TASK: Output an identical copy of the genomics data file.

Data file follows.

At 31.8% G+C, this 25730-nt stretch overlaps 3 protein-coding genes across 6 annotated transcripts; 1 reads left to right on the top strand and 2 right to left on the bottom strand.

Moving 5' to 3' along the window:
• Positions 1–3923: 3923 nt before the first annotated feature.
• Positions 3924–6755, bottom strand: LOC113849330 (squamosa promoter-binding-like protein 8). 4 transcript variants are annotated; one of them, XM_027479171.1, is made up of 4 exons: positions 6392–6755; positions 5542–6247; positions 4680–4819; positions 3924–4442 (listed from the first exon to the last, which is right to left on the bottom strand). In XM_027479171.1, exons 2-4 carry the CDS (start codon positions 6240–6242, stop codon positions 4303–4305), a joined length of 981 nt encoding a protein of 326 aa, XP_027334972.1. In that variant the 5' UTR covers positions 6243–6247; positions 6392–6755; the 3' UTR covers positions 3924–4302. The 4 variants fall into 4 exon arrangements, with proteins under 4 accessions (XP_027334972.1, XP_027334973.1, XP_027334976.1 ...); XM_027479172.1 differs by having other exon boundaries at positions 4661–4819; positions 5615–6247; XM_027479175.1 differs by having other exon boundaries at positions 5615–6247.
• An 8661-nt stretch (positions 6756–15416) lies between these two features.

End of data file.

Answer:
At 31.8% G+C, this 25730-nt stretch overlaps 3 protein-coding genes across 6 annotated transcripts; 1 reads left to right on the top strand and 2 right to left on the bottom strand.

Moving 5' to 3' along the window:
• Positions 1–3923: 3923 nt before the first annotated feature.
• Positions 3924–6755, bottom strand: LOC113849330 (squamosa promoter-binding-like protein 8). 4 transcript variants are annotated; one of them, XM_027479171.1, is made up of 4 exons: positions 6392–6755; positions 5542–6247; positions 4680–4819; positions 3924–4442 (listed from the first exon to the last, which is right to left on the bottom strand). In XM_027479171.1, exons 2-4 carry the CDS (start codon positions 6240–6242, stop codon positions 4303–4305), a joined length of 981 nt encoding a protein of 326 aa, XP_027334972.1. In that variant the 5' UTR covers positions 6243–6247; positions 6392–6755; the 3' UTR covers positions 3924–4302. The 4 variants fall into 4 exon arrangements, with proteins under 4 accessions (XP_027334972.1, XP_027334973.1, XP_027334976.1 ...); XM_027479172.1 differs by having other exon boundaries at positions 4661–4819; positions 5615–6247; XM_027479175.1 differs by having other exon boundaries at positions 5615–6247.
• An 8661-nt stretch (positions 6756–15416) lies between these two features.